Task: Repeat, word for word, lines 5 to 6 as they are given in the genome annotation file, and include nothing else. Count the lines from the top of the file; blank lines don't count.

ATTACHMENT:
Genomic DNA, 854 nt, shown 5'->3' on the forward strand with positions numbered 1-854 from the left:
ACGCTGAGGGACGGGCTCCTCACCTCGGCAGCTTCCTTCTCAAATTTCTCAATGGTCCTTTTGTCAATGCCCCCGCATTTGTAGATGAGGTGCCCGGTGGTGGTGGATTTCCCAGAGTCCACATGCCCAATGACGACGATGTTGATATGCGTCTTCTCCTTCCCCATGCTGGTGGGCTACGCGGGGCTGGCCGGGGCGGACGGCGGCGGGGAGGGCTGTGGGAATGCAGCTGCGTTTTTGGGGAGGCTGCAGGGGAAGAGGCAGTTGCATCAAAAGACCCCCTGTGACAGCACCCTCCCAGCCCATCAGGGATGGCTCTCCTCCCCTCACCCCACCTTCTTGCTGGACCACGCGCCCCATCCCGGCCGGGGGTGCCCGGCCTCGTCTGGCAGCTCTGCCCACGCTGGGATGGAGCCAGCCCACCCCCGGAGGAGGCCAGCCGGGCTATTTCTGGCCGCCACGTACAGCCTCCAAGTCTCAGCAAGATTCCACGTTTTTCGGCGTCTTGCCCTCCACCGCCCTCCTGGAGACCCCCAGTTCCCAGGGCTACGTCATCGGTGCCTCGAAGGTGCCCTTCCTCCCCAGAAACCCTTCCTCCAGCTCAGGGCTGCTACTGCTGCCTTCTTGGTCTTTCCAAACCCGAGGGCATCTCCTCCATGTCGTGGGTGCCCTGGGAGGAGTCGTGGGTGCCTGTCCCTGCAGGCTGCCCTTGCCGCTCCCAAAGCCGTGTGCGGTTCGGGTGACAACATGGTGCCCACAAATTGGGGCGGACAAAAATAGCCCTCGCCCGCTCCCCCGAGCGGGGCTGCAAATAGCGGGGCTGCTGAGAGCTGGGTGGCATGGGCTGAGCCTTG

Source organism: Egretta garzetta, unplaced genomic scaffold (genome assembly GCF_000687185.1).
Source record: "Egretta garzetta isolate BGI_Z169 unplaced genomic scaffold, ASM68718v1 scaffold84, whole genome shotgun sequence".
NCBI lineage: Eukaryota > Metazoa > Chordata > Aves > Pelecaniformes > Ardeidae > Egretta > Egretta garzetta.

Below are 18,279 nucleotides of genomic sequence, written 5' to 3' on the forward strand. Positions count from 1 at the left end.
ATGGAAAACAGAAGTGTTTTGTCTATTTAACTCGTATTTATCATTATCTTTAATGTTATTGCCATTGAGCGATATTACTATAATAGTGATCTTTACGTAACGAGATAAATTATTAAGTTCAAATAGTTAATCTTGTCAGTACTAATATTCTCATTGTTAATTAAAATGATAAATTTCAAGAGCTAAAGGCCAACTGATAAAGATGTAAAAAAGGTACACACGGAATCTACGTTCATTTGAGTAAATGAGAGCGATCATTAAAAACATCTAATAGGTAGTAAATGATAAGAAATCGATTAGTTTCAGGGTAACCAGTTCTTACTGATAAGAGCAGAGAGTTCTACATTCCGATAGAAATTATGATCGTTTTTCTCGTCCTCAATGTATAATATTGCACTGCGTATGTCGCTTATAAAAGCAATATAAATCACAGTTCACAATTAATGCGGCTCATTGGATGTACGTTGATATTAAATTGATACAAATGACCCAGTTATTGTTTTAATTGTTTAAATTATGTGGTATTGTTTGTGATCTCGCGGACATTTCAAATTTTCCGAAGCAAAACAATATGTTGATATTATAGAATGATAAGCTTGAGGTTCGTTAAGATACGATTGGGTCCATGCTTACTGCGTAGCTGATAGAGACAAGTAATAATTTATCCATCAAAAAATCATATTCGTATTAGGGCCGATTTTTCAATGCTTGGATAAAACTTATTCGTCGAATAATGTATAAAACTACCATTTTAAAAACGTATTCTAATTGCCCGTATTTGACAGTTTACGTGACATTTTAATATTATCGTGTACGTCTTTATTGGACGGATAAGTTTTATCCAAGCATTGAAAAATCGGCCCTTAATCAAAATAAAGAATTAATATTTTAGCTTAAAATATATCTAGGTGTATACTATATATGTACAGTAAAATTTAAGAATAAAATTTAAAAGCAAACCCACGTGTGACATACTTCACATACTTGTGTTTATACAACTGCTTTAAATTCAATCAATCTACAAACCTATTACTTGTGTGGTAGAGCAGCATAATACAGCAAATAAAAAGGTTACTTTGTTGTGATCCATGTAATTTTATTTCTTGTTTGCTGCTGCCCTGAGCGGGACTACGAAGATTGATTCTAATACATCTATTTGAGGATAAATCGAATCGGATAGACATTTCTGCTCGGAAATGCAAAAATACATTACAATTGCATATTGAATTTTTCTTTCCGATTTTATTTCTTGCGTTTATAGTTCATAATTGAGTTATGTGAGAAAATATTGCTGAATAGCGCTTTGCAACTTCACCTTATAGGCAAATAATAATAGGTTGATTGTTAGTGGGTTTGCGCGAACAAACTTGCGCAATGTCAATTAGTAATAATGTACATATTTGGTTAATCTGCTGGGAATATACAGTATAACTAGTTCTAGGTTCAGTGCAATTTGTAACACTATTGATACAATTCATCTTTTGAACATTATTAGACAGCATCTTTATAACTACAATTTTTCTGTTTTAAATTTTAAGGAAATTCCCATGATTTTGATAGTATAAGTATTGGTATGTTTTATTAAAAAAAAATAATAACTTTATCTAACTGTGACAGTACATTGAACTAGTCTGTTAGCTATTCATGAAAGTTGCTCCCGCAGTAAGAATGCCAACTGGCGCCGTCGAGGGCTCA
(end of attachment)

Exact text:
NCBI lineage: Eukaryota > Metazoa > Chordata > Aves > Pelecaniformes > Ardeidae > Egretta > Egretta garzetta.

Below are 18,279 nucleotides of genomic sequence, written 5' to 3' on the forward strand. Positions count from 1 at the left end.